NAD 214 poweramp refurbishment
Being an audio enthusiast, a proper power amp can be a thing of beauty. Big toroidal transformers, capacitor banks and relatively easy to understand symmetrical layout. A friend of mine donated his NAD 214 after upgrading to a 200 watt, THX certified, Parasound poweramp.
The NAD wasn’t without fault. It sporadically started producing some noise and hiss. A bit of googling showed some common issues with the 214 (and his bigger brother, the 216). Issues that could be the cause of the noise:
- Bad solder joints
- Oxidized print connectors
- Fried speaker relay
- Undersized/ dried up main PSU capacitors
- Offset idle current
Bad solder joints
The NAD 214/216 are prone to bad solder joints. An explanation might be the rather thin PCB combined with the heating up and cooling down of a typical power amp. The remedy is simple, although it requires some time; resolder all critical joints. Luckily, there’s room to spare inside the housing, but the high-current cabling is soldered directly to the PCB which takes some hassling, but it’s doable.
Oxidized print connectors
Nothing new here. Where two pieces of metal meet, oxidation can degrade a proper connection, resulting in all kinds of strange issued. A small piece of steel wool or fiber optic pen and some kontakt 60 spray can do wonders.
Fried speaker relay
The speaker relay is notorious in the 214/216 series. Over time, either the contacts burn in, or the actual coil burns out. It presents problems ranging from a distorted output signal to the amp being stuck in protective mode. The relay’s housing can be removed so you could clean the contacts, but I’ll take replacement over cleaning any day.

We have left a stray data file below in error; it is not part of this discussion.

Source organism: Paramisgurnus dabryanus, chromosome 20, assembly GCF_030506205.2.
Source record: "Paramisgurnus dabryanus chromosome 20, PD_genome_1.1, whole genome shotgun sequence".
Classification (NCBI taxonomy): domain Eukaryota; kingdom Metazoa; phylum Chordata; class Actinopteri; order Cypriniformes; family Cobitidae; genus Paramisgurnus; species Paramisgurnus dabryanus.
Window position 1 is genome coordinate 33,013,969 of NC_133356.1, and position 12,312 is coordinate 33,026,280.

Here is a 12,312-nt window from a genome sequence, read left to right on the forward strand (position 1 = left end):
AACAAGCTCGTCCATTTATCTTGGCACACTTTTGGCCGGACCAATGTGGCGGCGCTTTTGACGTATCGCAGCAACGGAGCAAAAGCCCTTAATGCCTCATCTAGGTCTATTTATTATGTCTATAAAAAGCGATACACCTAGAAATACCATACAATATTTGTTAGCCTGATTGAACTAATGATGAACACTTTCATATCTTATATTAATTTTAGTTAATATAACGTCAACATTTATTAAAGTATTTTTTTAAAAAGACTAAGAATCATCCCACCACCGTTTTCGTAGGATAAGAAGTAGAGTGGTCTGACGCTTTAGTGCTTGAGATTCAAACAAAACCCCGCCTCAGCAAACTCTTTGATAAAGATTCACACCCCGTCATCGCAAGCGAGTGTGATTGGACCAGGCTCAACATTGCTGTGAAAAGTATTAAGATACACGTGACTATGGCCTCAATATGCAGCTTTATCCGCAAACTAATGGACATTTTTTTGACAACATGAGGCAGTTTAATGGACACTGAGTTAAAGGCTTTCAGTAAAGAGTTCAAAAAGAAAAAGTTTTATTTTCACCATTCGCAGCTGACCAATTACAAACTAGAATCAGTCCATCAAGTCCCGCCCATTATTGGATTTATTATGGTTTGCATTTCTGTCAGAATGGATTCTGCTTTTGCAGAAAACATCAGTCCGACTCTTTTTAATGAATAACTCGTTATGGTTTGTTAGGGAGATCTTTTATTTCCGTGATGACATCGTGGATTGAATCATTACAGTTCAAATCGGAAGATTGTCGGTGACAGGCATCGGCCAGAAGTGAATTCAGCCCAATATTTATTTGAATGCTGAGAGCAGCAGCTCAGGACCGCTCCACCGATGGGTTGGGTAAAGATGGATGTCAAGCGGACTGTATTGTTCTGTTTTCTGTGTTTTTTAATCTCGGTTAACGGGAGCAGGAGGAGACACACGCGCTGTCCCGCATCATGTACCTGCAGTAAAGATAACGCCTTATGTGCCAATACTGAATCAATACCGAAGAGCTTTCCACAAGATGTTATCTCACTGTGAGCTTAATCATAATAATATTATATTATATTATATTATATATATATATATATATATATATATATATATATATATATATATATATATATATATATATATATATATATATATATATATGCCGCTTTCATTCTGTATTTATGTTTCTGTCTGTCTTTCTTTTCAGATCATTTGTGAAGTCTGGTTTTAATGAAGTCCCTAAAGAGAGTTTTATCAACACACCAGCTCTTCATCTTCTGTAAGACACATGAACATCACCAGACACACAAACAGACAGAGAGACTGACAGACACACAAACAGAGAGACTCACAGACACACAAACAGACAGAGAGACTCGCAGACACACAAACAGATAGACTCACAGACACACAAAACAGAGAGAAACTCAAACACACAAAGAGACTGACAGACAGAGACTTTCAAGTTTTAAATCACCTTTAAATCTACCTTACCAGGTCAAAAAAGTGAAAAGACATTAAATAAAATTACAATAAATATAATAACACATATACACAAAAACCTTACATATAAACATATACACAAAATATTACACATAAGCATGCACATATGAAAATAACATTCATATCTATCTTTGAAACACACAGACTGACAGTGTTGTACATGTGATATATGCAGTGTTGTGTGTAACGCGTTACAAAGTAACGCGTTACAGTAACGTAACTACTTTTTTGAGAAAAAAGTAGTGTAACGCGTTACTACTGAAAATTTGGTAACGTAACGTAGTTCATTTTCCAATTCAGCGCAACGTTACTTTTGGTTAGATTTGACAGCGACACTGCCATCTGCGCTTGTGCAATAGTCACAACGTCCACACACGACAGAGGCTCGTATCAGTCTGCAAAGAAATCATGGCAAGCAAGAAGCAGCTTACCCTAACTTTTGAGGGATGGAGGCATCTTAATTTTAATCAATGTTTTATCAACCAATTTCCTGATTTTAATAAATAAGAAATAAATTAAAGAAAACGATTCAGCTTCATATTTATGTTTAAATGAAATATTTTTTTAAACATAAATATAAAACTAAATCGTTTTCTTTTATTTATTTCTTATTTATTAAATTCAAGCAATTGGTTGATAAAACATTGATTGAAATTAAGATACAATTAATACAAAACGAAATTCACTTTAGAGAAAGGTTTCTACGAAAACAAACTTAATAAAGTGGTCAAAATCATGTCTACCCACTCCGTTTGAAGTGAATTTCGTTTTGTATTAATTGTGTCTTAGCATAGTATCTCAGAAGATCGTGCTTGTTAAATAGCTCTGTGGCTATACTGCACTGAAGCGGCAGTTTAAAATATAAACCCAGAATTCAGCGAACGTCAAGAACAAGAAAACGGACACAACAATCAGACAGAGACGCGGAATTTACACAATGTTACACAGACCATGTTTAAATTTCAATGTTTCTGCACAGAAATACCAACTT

The DEC brand is hard to come by in Holland, but with the help of the spec sheet, I quickly traced a similar relay by Omron. Critical specs are:
- 48V coil voltage
- 4170 ohms coil resistance
- 5A max switching current
- Pin spacing: 7.5mm width, 5x5x5x15mm height
- 2x normally open switch
The Omron G2R-2-48V 48 V/DC 2 matched this perfectly. So, out with the old, in with the new.
Undersized/ dried up main PSU capacitors
The main capacitor bank in the NAD 214 is known to be undersized. The 9400uF (2x 4700uF) per channel can cope with low volumes, but at higher volumes, when more power is needed, bass response can become weak. Electrolytic capacitors dry up over time, loosing capacitance. This effect is accelerated when used in warm environments. This can lead to distorted audio and other issues.
The NAD 214 uses the same PCB’s as the bigger 216. Because of this, the PSU PCB accounts for 2 additional capacitors (one per channel). These connections can be utilized to increase the capacitance in the 214, without having to resolve to more expensive higher capacitance caps. Also, because board space is limited and higher capacity caps tend to be bigger. So I decided to replace the 4 old 4700 85 degrees with 6 brand new 4700 105 degrees caps. Giving me a total of 14100uF capacitance and better temperature handling.
Offset idle current
There is talk about the idle current being set to high for certain production series. The potentiometer used to set the current can change in value as well, so resetting the idle current according to the service manual is always a good idea in the 214’s case.
The service manual’s procedure is as follows:
Ensure VR301 and VR302 are set to minimum (fully counterclockwise) before first switching on.
- Connect DVM (digital voltage meter) across TP301 and TP303, Left channel
- Adjust VR301 left channel for a reading of: 20mV +/- 1.5mV
- Connect DVM across TP302 and TP304, Right channel
- Adjust VR302 right channel for a reading of 20mV +/- 1.5mV
- Leave power on for a further 5 minutes minimum
- Repeat steps 1 to 4
After all the work, it was time for the fieldtest. I connected my 80 Watt bookshelf speakers, powered up the amp, waited for the click of the brand new relay and listened without any input. Dead silent, perfect. Playing some music, it sounds great. Effortless, defined and powerful. It’s been running for a couple of days without any fault, so it’s safe to say the issues are fixed and the NAD 214 can provide me with music for hopefully many years to come.